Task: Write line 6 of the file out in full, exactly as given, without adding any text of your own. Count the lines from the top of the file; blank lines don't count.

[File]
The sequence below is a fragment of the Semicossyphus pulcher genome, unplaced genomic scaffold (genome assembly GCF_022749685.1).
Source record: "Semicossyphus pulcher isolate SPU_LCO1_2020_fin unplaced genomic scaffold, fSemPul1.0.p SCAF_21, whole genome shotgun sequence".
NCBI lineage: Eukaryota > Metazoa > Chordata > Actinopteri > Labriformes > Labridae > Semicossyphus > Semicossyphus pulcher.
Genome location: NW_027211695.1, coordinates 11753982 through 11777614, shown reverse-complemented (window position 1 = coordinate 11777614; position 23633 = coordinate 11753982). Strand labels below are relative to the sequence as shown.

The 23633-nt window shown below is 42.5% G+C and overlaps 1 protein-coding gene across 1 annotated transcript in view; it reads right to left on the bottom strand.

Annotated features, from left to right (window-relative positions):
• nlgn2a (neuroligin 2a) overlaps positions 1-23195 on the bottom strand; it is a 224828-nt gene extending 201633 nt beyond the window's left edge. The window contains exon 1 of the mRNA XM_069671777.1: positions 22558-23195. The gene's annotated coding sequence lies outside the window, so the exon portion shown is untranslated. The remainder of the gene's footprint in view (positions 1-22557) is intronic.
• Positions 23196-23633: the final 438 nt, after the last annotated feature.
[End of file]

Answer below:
Annotated features, from left to right (window-relative positions):